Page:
At the same time, lawmakers have taken a big step back from our longstanding national commitment to trade, allowing key trade agreements to die on the vine and cutting American innovators off from emerging markets.

As we allow - and in many cases, encourage - these changes to take place, we need to be prepared for the consequences, especially as emerging nations step up to follow the blueprint we created.

Many Americans already sense the winds blowing in that direction. Some 40 percent of survey respondents from the Zogby poll predicted that "the next Bill Gates" would come from India or China, not the United States. Nearly 75 percent said it was "unlikely" that the United States would regain its status as the world's most competitive nation in 2010.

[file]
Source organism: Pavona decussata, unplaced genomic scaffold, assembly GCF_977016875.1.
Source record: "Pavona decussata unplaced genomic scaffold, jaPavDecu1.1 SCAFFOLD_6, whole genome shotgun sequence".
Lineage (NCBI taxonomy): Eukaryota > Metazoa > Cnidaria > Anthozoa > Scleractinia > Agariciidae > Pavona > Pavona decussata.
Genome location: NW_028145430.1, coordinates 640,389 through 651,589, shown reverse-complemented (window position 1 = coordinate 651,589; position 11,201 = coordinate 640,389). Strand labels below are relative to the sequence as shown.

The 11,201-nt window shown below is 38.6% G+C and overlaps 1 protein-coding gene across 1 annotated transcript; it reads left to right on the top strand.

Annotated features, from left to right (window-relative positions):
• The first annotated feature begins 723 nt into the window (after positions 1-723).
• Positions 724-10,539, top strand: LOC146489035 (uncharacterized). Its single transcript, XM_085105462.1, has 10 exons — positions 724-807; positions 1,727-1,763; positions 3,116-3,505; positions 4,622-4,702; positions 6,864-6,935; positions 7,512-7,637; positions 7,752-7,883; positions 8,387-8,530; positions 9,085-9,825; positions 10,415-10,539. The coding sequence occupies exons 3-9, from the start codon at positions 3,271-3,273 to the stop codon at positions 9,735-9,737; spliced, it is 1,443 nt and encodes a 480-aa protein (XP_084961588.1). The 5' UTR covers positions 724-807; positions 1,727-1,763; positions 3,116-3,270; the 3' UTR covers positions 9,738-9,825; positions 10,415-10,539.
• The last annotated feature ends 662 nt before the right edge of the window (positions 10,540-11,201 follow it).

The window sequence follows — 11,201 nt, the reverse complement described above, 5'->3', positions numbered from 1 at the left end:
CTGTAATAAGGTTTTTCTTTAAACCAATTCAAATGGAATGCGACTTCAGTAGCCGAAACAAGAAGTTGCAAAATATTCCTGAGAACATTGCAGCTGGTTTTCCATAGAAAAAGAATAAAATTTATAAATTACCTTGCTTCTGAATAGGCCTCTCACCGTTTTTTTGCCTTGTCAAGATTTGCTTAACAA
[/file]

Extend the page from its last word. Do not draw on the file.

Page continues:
We can only hope that this bleak view of the future isn't set in stone, because, as Tom Friedman states so eloquently, while that may be the direction we're headed, it's still in our power to change the course. Our ballooning federal deficit and the notion that the government rather than industry creates jobs, are our two biggest threats to innovation in America.

I'd love to see President Obama initiate an Innovation Agenda this year that puts innovation and entrepreneurs at the center. Nothing could be more bipartisan than the desire to see our nation thrive and extend its track record of global innovation leadership. We know what it takes to foster innovation, even in the face of economic instability. Now we just need to be bold enough to put those policies back in place.

Gary Shapiro is the president and CEO of the Consumer Electronics Association. To join the Innovation Movement, visit www.innovation-movement.com.